Most regular R users will have felt the influence of Hadley Wickham, whether through the widely-used ggplot2 package that implements the “grammar of graphics”, devtools, plyr, … the list goes on. I was astounded when I first realized that the same person was responsible for all these really useful things.
Most software packages aim at providing tools to make particular tasks easier in a certain language. In comparison, many of the tools that he has developed are in effect streamlining the grammar of the language itself. Once you use ggplot2 and see how intuitive it is to deal with statistical graphics in that way, then the base R plot commands feel impossibly clunky. Similarly, his paper on tidy data and the accompanying tidyr and plyr packages articulate basic ideas about data should be organized in tables. These are ideas that sound very simple, and most of us have probably had some similar thoughts cross our minds as we struggled to reshape raw data into analyzable form, but I certainly would not have been able to formulate the concepts so clearly or implement solutions to change our relationship to data wrangling.
The various packages have seemed to evolve towards a common style and design philosophy, and late last year most of them have been bundled together in a ‘super-package’ called tidyverse. It makes installation much easier, because now you can make sure all these inter-dependent packages are up-to-date with a single command, and probably makes development easier for him and his team. It also goes together with a book titled R for Data Science that he and a coauthor have just released, which is also available online. Noted here for future reference!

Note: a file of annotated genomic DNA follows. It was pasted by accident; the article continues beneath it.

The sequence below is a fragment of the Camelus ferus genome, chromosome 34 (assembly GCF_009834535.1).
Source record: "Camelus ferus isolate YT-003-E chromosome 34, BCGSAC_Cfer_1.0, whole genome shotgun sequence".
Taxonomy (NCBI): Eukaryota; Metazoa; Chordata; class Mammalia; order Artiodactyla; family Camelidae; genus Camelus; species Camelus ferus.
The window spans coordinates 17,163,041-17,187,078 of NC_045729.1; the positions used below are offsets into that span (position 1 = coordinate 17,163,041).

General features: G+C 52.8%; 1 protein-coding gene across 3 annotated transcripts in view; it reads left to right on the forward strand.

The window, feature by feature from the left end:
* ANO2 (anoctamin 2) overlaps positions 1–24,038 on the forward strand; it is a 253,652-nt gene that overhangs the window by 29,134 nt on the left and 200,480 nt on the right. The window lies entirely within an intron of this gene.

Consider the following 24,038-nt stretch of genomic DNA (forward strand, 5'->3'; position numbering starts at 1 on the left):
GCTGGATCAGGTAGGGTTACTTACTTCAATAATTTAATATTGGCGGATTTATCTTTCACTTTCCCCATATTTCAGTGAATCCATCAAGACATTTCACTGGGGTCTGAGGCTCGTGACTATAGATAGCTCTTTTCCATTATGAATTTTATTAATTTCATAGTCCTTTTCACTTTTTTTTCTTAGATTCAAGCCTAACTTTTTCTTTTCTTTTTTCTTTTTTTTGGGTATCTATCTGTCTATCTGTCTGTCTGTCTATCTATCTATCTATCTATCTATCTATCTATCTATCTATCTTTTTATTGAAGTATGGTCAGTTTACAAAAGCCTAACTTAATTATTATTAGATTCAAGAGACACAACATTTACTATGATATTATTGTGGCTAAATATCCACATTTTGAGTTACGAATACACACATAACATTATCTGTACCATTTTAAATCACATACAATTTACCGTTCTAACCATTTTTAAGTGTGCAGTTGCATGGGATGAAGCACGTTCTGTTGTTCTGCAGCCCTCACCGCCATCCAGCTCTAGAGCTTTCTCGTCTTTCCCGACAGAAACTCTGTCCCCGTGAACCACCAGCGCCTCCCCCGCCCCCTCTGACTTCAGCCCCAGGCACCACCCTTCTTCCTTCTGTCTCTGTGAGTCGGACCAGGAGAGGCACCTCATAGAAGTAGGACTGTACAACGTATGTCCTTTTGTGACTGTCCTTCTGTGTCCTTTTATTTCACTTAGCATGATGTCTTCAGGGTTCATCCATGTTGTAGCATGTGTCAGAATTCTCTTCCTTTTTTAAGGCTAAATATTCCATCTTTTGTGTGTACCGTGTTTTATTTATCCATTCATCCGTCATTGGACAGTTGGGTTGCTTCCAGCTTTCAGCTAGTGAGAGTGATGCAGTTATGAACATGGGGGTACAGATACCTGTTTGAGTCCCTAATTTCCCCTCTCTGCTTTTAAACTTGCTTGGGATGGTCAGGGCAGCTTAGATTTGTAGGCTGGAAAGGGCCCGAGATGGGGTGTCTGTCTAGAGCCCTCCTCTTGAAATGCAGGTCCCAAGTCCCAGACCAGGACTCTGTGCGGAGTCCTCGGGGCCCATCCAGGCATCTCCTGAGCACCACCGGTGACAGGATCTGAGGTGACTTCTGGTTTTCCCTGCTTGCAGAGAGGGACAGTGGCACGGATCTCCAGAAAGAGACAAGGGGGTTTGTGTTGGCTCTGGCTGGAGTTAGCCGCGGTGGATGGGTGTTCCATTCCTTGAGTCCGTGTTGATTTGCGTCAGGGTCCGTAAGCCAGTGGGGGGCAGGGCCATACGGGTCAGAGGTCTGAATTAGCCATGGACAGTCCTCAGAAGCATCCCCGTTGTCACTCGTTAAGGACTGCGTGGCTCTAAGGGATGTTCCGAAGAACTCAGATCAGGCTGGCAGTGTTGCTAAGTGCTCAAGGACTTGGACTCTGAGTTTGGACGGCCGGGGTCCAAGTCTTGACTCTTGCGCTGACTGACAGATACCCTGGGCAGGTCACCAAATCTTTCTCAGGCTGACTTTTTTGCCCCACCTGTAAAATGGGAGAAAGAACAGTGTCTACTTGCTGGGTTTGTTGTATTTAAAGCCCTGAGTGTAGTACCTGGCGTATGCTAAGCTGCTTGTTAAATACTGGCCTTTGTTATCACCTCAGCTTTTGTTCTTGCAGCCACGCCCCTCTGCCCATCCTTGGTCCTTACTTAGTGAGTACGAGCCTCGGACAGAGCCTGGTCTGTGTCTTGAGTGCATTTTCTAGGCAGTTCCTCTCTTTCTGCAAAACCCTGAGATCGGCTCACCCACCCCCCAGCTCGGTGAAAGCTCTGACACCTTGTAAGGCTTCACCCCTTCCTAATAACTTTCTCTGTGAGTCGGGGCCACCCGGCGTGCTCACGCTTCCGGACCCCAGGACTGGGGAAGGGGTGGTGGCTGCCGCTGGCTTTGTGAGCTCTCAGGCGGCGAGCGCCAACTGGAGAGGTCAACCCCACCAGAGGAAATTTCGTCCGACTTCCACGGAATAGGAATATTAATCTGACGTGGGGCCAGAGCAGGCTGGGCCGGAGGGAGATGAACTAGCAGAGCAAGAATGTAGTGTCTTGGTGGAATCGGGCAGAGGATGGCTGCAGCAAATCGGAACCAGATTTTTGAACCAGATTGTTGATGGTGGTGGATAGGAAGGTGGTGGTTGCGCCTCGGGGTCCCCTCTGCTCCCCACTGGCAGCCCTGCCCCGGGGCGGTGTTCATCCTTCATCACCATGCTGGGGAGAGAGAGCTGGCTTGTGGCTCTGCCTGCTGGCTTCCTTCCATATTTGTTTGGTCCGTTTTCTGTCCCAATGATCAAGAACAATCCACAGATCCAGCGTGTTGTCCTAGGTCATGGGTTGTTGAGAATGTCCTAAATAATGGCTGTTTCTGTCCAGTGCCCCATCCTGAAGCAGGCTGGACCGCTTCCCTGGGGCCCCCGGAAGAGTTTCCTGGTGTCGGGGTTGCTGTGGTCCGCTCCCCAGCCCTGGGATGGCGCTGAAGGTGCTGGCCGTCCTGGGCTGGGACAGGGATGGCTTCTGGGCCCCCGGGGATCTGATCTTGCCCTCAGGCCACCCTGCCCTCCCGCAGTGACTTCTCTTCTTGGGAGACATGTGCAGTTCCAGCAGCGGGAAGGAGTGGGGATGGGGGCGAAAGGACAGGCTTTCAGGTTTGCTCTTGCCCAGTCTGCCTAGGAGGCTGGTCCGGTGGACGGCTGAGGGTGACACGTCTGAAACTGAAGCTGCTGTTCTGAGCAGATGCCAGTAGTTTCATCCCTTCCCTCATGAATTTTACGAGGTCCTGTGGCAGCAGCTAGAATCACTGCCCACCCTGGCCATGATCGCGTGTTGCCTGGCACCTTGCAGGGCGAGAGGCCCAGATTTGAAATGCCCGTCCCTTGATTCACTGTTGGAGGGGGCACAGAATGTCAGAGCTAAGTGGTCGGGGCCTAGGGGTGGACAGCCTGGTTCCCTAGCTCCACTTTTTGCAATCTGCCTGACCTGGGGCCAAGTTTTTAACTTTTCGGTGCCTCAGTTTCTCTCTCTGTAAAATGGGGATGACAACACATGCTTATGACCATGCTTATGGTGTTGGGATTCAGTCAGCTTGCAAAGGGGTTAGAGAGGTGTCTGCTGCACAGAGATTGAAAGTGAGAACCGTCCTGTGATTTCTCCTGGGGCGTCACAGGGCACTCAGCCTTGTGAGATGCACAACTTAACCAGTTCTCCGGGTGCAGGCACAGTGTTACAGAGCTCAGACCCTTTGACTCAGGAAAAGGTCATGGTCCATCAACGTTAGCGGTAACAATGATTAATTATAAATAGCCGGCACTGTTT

The Pulfrich Effect is an optical phenomenon where objects (or images) moving in a single plane can appear to be in 3D when the light reaching one eye is dimmed, e.g. with a filter. It also has a curious history – Carl Pulfrich (biography – pdf), who discovered the phenomenon, was blind in one eye and never observed it for himself, but nonetheless made many contributions to stereoscopy (the study of 3D vision) in both theory and the construction of apparatus.
Unlike other forms of stereoscopy, this only works with moving objects or animations; it does not work with still images! But what’s really cool is that you don’t need any special equipment to view it, beyond a piece of darkened glass or plastic to act as a filter. Videos exhibiting the Pulfrich effect can be viewed on a normal monitor or TV screen.
In my day job I work with metagenomes from animals and protists that have bacterial symbionts, and I’ve blogged here before about why visualizations are so useful to metagenomics (mostly to flog my own R package). However most existing tools, including my own, require that you install additional software and all the libraries that come with them, and also be familiar with the command line. That’s pretty standard these days for anyone who wants to do serious work with such data, but it can be a big hurdle for teaching. Time in the classroom is limited, and ideally we want to spend more time teaching biology than debugging package installation in R.
My website seaheuchin.info is a labor of love for me – it is a work of family history and biography that I researched and started to write up in 2007, but only some months ago did I publish it online as a website.